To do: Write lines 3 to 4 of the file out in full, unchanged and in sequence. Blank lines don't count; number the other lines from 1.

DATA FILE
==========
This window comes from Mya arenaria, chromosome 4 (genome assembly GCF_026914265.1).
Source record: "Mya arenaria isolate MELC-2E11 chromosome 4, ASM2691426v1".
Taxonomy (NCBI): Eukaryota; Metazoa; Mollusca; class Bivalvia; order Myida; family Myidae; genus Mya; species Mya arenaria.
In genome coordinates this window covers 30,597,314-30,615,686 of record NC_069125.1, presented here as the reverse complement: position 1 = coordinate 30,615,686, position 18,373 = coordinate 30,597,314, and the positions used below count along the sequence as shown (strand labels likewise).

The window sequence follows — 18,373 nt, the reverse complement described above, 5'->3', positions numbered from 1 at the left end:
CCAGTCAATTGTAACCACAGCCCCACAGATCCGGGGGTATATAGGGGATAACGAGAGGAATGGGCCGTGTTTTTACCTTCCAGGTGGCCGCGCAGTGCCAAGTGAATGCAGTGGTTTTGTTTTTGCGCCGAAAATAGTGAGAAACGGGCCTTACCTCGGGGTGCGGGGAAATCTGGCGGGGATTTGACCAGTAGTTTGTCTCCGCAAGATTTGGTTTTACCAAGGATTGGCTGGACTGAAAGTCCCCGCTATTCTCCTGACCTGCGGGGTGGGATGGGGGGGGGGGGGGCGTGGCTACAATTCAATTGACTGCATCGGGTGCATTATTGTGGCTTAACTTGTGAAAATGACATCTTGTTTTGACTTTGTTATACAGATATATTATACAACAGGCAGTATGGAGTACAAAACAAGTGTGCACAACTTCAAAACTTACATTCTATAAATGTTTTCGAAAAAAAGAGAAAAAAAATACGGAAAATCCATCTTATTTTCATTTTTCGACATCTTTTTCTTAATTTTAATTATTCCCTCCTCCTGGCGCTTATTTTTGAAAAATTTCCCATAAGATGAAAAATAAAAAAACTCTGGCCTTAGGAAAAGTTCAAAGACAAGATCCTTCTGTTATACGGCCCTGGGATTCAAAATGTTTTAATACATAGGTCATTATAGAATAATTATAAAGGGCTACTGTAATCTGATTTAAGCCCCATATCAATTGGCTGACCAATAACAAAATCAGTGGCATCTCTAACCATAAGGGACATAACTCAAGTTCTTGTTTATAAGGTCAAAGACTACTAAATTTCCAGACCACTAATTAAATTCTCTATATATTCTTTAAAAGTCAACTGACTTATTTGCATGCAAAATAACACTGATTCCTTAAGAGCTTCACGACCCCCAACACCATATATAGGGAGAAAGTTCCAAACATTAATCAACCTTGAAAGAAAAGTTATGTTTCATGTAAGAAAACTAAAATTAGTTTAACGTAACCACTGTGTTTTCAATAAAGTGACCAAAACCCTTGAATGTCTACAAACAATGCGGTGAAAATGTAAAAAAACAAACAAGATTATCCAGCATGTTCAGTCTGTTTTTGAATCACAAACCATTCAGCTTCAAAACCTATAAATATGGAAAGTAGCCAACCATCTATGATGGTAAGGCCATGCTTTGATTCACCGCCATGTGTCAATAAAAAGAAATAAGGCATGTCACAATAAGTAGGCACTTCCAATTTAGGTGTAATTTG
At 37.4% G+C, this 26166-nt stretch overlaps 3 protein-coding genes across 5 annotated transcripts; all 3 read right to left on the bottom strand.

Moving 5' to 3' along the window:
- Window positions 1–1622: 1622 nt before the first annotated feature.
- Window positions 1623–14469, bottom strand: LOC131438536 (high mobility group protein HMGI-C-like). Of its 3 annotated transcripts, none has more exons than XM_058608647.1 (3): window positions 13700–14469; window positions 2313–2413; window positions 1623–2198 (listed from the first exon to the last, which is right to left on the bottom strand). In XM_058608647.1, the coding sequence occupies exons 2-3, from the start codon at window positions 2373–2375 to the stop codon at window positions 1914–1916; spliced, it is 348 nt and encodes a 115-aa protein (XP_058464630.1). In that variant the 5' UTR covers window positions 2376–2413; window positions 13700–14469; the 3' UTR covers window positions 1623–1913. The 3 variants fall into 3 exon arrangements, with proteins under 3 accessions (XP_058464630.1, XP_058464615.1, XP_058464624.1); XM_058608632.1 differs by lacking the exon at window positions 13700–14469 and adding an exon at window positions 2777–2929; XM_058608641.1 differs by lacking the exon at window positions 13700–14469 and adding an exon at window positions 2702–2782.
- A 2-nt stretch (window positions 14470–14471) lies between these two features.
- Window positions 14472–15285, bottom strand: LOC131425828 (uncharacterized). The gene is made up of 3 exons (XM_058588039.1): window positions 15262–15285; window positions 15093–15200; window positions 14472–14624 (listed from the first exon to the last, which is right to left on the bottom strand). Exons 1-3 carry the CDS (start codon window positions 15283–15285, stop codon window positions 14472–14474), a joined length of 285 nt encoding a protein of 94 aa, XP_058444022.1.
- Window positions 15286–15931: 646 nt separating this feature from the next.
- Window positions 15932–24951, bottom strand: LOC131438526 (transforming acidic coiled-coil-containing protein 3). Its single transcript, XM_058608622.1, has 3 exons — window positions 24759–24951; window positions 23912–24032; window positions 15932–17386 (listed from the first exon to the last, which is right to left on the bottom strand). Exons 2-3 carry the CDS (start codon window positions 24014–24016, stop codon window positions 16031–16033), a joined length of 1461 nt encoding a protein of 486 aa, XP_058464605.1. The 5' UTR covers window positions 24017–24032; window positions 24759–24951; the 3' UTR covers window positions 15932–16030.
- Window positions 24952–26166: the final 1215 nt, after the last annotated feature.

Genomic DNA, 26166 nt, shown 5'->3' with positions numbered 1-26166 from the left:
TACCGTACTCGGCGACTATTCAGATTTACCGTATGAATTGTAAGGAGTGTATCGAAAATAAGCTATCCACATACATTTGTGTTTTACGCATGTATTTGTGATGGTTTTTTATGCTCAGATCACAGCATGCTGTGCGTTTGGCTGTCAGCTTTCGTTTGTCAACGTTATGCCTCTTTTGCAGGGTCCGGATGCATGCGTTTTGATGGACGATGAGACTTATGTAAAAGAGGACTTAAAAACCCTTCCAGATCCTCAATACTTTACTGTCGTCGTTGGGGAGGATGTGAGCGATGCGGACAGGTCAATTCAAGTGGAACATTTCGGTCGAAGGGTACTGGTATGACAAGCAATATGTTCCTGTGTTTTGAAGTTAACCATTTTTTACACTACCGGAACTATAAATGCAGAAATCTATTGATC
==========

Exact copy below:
Taxonomy (NCBI): Eukaryota; Metazoa; Mollusca; class Bivalvia; order Myida; family Myidae; genus Mya; species Mya arenaria.
In genome coordinates this window covers 30,597,314-30,615,686 of record NC_069125.1, presented here as the reverse complement: position 1 = coordinate 30,615,686, position 18,373 = coordinate 30,597,314, and the positions used below count along the sequence as shown (strand labels likewise).